A national study conducted by the Union of Students in Ireland (USI) has found that one third of students experience critical levels of anxiety and depression whilst studying for a higher education.

Surveying over 3,300 students in third-level education, The National Report on Student Mental Health highlights the prevalence of student mental health issues. It found 38.4% of students were experiencing anxiety at a ‘severe’ level, followed by depression at 29.9% and stress at 17.3%.

Almost one-third of students had received a formal diagnosis prior to their studies, but one-fifth felt they lacked a support network to confide in. Feelings of shame, guilt and fear are just some of the symptoms which prohibit those with mental health issues from picking up the phone, attending an appointment or to even get out of bed.

Struggling students staying on their courses – but not seeking help

A staggering 40.9% said it was unlikely that they would seek help from the support services offered. Societal stigma and pressure are catalysts for untreated mental illnesses – male and non-binary students were found to experience severe depression or anxiety at higher levels.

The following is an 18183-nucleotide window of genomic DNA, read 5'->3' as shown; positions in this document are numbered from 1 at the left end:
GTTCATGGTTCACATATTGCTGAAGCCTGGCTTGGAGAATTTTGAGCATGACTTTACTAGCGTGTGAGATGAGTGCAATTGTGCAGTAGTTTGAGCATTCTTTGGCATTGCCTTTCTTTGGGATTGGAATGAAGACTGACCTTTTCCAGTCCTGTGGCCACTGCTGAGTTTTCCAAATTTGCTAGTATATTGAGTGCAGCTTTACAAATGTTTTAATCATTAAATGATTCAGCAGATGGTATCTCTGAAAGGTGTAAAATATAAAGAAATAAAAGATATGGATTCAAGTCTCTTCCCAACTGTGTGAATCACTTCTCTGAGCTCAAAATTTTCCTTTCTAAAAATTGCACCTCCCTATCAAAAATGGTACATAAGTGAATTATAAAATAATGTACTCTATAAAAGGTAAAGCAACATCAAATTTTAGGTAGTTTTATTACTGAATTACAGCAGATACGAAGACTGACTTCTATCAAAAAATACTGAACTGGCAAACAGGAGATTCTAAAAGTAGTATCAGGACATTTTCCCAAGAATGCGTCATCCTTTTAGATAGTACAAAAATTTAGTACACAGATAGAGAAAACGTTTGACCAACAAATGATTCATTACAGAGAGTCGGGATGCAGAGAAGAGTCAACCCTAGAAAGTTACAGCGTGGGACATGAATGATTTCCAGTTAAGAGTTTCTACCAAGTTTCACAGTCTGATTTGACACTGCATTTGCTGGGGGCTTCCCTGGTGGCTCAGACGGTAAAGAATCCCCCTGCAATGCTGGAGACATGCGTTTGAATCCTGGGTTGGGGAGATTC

Mental illness takes shape in differing ways, such as isolation and difficulty in concentrating. The survey also confirmed this, as it found 26% of students reported ‘often’ feeling lonely and 28.4% found their struggles negatively impacted their studies.

However, students are not choosing to leave higher education as a direct result of their untreated illnesses. With 39.5% not even considering leaving their courses, institutions must ask how they can rewire the stigma and demystify support services for mental health.

To read more on this story, head to The Irish Times.